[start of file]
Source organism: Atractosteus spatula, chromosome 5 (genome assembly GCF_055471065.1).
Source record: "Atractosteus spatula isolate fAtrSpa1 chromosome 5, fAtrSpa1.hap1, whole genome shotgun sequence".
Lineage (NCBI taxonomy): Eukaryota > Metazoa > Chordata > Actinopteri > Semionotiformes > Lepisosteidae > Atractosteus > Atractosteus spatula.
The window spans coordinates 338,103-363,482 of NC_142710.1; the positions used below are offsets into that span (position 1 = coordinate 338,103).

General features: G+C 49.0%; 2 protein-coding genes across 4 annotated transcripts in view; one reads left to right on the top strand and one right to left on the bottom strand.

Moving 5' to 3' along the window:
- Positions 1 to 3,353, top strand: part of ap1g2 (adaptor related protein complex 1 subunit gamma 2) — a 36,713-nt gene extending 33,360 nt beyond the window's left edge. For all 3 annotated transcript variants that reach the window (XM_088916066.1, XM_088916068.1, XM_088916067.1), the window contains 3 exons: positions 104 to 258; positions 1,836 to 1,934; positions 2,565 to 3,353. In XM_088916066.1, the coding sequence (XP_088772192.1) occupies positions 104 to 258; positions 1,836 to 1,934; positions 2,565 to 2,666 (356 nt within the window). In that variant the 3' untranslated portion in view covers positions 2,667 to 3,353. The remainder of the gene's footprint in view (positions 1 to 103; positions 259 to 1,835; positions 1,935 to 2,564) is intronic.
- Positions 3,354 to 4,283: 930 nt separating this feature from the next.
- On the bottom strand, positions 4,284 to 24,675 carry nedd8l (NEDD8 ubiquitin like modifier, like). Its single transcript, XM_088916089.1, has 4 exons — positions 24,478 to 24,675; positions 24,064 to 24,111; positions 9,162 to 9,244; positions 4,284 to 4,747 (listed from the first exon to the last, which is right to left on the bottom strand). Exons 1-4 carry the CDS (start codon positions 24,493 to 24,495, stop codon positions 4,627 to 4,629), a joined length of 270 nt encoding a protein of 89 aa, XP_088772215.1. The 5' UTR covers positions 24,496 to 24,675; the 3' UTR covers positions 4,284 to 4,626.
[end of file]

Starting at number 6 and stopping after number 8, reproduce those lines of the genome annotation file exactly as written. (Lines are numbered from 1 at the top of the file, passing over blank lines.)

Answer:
Moving 5' to 3' along the window:
- Positions 1 to 3,353, top strand: part of ap1g2 (adaptor related protein complex 1 subunit gamma 2) — a 36,713-nt gene extending 33,360 nt beyond the window's left edge. For all 3 annotated transcript variants that reach the window (XM_088916066.1, XM_088916068.1, XM_088916067.1), the window contains 3 exons: positions 104 to 258; positions 1,836 to 1,934; positions 2,565 to 3,353. In XM_088916066.1, the coding sequence (XP_088772192.1) occupies positions 104 to 258; positions 1,836 to 1,934; positions 2,565 to 2,666 (356 nt within the window). In that variant the 3' untranslated portion in view covers positions 2,667 to 3,353. The remainder of the gene's footprint in view (positions 1 to 103; positions 259 to 1,835; positions 1,935 to 2,564) is intronic.
- Positions 3,354 to 4,283: 930 nt separating this feature from the next.